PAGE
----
Mr. Menzies Campbell (North-East Fife): There are more people on our terraces than there are in the official Opposition's grandstand.

Mr. Henderson: I am afraid that the private boxes are empty.

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I have a lot of sympathy with what has been said about new clause 18, but it is not practical. As hon. Members will know, those matters were reviewed recently and there have been substantial improvements. We cannot accept a reduction to one working day. The present commitment is two working days, which allows a useful practical margin, reflecting the fact that we receive about 300 documents a week and it can be unclear which are subject to scrutiny. Without seriously diminishing Parliament's capacity to scrutinise proposals, shortening the period would be unworkable and disproportionate.

The Government cannot agree to the proposal for a six-week period. The present commitment is stronger, and we do not agree proposals until they have cleared scrutiny, however long that takes. Emergency procedures are sometimes invoked. That is crucial in foreign policy: sometimes an initiative has to be taken--as with Algeria--when a matter is pressing. When the emergency procedures are invoked, that fact is relayed to the relevant Committees.

I hope that the hon. Member for Somerton and Frome (Mr. Heath) and his colleagues will accept that there is an intention to improve procedure. The new procedure is only weeks old, and I hope that it will be recognised that we need a little more time to see whether it works properly: one day would not be too practical.

New clause 23 is about providing to Parliament a synopsis of Council of Ministers' meetings. As I understand it, there are different practices for different Departments. Many of those practices were inherited from the previous Government, and Ministers are examining them all to determine whether change is needed. I believe that there is a need for a review. I am fairly satisfied with the procedures adopted in relation to the Councils of Ministers on which my right hon. Friend the Foreign Secretary and I sit, but I am happy to consider suggestions for improvements.

I want to review what is happening in other Departments, to see whether there are strengths in different practices that can be extended elsewhere. I hope that the hon. Member for Somerton and Frome will accept that we intend to provide information and not to be secretive, and that he will withdraw the motion and await the review, which I will publish as soon as I can.

Mr. Menzies Campbell: Can the Minister give us a time scale for the conduct of the review and the announcement of its results? That might be persuasive in determining whether we should ask the Committee to vote on the motion.

Mr. Henderson: I should like to be able to help the hon. and learned Gentleman, but I have found--as he would find if he were in government--that the co-ordination of all the Departments involved is always a little more tricky than one would hope, and timetables are not always honoured. I assure him that I will use my best endeavours to ensure that the information is received quickly and the practices are reviewed as speedily as possible, so that best practice can be extended across all Departments.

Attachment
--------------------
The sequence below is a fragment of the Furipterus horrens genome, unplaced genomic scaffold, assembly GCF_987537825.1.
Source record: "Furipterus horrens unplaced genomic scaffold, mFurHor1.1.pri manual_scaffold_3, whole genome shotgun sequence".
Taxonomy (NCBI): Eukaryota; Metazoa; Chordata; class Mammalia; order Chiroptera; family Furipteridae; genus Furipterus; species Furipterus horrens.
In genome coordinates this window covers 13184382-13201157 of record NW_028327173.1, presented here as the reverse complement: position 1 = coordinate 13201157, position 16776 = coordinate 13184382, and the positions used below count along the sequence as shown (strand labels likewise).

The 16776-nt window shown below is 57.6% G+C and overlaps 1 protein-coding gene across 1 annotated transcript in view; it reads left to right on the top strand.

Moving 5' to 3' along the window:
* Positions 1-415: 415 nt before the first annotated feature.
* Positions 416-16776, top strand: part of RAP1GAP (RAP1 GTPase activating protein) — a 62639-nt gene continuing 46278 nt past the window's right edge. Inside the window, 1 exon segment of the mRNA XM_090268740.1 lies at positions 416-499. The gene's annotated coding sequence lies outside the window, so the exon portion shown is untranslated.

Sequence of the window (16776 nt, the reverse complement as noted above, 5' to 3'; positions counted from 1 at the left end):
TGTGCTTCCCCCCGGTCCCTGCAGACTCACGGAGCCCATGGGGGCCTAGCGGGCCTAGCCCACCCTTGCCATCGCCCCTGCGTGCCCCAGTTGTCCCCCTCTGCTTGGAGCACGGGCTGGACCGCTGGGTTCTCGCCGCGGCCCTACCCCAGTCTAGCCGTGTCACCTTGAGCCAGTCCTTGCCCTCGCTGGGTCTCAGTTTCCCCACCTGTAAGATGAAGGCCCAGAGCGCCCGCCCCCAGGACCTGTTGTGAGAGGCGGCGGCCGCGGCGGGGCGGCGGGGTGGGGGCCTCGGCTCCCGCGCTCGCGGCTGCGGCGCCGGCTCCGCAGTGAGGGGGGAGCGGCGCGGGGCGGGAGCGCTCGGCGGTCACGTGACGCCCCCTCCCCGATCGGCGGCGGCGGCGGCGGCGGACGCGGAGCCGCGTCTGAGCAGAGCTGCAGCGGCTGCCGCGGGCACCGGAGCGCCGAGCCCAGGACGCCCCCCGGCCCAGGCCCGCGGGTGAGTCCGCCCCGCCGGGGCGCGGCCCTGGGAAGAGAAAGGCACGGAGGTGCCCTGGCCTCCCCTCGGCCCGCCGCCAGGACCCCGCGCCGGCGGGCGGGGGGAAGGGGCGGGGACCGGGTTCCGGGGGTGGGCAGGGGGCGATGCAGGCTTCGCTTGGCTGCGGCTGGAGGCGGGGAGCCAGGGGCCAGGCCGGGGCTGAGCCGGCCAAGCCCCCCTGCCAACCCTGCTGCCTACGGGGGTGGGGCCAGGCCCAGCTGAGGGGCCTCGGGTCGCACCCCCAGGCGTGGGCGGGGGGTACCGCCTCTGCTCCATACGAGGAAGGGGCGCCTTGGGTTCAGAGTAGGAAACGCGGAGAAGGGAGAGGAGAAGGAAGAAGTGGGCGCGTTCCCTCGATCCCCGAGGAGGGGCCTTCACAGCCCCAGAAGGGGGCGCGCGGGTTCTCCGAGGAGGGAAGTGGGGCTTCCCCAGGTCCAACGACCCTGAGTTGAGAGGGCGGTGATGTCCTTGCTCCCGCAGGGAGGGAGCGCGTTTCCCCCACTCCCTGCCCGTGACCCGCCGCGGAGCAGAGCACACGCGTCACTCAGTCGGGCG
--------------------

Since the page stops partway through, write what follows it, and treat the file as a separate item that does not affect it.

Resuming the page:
Mr. David Heath: I am grateful to the Minister for his reply, some of which has been extremely helpful. I hope that he will take seriously the point that there is a need

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for uniformity of practice across the Government and that as much information should be given to the House, and on as many occasions, as possible.

If I have one piece of advice for the Minister, it is not to inherit practices from the previous Government. We look to the new Government to produce better, new practices.

Mr. Henderson: I want to make it clear that I was referring to administrative practices that have been established in the Departments for a long time. Not all the previous Government's administrative practices should be rejected; some are of long standing and have served the country well. We are conducting a review. The political aim is to ensure that information on the discussions of Councils of Ministers and the other appropriate bodies is made available to the House.

Mr. Heath: There are some administrative practices that it is better to reform, just as it would be better not to pursue certain policy directions for much longer. In the light of the Minister's assurances, on the assumption that there will be other opportunities to test the efficacy of the new procedures that he intends to put in place, and on the understanding that the Bill is not the only place in which we can ensure that new practices come into force in the United Kingdom, I beg to ask leave to withdraw the motion.

Motion and clause, by leave, withdrawn.